Frankenstein on Fantasy Faire Radio

“I have love in me the likes of which you can scarcely imagine and rage the likes of which you would not believe. If I cannot satisfy the one, I will indulge the other.”
~ from Frankenstein, by Mary Wollenscroft Shelley

Frankenstein is back! Last year FFR partnered with Seanchai Library for a live broadcast of a radio drama adaptation of the Mary Shelley classic. Did we record it and produce it? You BET we did! We will be airing this 2-hour presentation twice, and you won’t want to miss it. The cast features Zander Greene, Elrik Merlin, David Abbot, Corwyn Allen, Caledonia Skytower, with Shandon Loring as Frankenstein’s Creation.

Saturday, October 19th beginning at 2pm slt
Sunday, October 20th beginning at 11am

The CocoaJava Cafe in New Babbage will be one of the venues hosting listening parties during both presentations.

The CocoaJava Cafe (A Writer’s Haven~A Reader’s Retreat~A Bohemian’s Rhapsody) is a casual Steampunk/Victorian literary coffeehouse. Authors and bookworms are often found lounging on floor pillows by the fireplace or sipping a drink at the cafe tables. The CocoaJava features a state of the art absinthe fountain, and red wine served from… well, it’s a pipe dream. Oh and mind the shop cat, he’s odd.

More information on listening parties will be posted closer to the broadcast date. Check the Fantasy Faire website for details as they emerge:

Or simply tune in and listen on your internet browser or network player at, or

FRANKENSTEIN on Fantasy Faire Radio is sponsored by The Ravenheart Museum of Art, Culture, and Curious Things: home of The Complete Libertine Egg Collection by Alia Baroque – on display for the delight and enjoyment of all. Visit them at number 5 Siddal Street – on Rosehaven Laudanum:


On Saturday, August 24, 2019, the largest tree in our yard, a Black Locust tree that might have been as old as our Eisenhower-era home, changed its stance from vertical to horizontal. Enjoy the ride – and click any pic to imbiggen it!

Friday, August 23, 2019. Last known living photograph of the deceased.

The intrepid team of After Hours Tree Service spent some time wandering the back yard, deciding where they wanted to lay the tree down. And darned if they didn’t put it EXACTLY where they planned to. They made it look easy. Chainsaw out a wedge facing in the direction of the fall, then go around and make a deep cut right behind that, and let gravity take over. The tree cracked twice, loudly – and the cliches are correct! It sounded like gunshot. I don’t have words to describe the sound of it slamming onto the lawn.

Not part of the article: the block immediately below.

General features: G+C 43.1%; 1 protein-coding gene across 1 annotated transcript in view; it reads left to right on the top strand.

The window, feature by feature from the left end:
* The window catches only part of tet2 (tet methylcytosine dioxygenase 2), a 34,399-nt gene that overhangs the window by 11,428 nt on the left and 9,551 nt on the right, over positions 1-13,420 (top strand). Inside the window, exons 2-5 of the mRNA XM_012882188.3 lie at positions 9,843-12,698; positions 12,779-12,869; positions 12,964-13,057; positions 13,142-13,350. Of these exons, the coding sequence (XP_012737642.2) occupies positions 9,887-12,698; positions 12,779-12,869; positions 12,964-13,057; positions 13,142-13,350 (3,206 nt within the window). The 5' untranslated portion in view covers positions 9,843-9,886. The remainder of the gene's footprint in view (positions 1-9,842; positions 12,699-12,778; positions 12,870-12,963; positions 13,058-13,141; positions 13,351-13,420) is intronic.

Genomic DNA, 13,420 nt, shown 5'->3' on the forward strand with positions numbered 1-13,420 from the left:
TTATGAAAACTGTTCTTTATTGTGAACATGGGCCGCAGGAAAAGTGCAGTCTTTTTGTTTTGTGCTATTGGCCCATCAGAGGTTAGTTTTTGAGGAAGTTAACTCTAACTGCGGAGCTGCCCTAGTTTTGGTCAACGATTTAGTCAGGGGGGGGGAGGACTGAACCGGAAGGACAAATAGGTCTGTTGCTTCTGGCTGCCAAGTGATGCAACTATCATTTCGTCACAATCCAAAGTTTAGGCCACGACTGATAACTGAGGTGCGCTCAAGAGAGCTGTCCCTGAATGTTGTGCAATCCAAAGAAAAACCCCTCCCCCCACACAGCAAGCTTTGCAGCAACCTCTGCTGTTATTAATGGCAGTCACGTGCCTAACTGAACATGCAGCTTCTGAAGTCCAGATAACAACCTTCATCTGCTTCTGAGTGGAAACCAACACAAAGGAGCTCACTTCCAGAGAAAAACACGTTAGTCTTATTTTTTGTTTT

After The Fall: Comes the Chipping. Much less exciting and glamorous than the CRACK CRACK THUMP part. The guys cut small branches off the felled tree and fed them into an industrial chipper, which shot the chips into the back of that white truck.

The chipper was super-impressive… until it jammed. They had secret meetings, poked it a lot, drove off, came back, and then it was working again!

Cutting branches loose from a tree this large reminds me of sharks feeding off a dead whale. Sorry, I watch a lot of documentaries.

And when they went to cut the main trunk in half, BOING! The tree had other plans. I had no idea it was a spring-loaded tree, but that was fun to watch.
We’d requested that a few feet of stump be left intact, for future creative purposes. Incidentally, directly under that felled trunk are a bunch of hens and chicks plants. About half survived, and the other half were turned into Has-Been Hens and Chick-en McNothings.

Yep, that’s a rotten spot in the stump’s center. No worries, we have a cunning plan. It involves expanding foam. 😀 But first we’re going to let the stump dry out and settle. The roots are still trying to ‘feed the tree’. This may take a while. Stay tuned.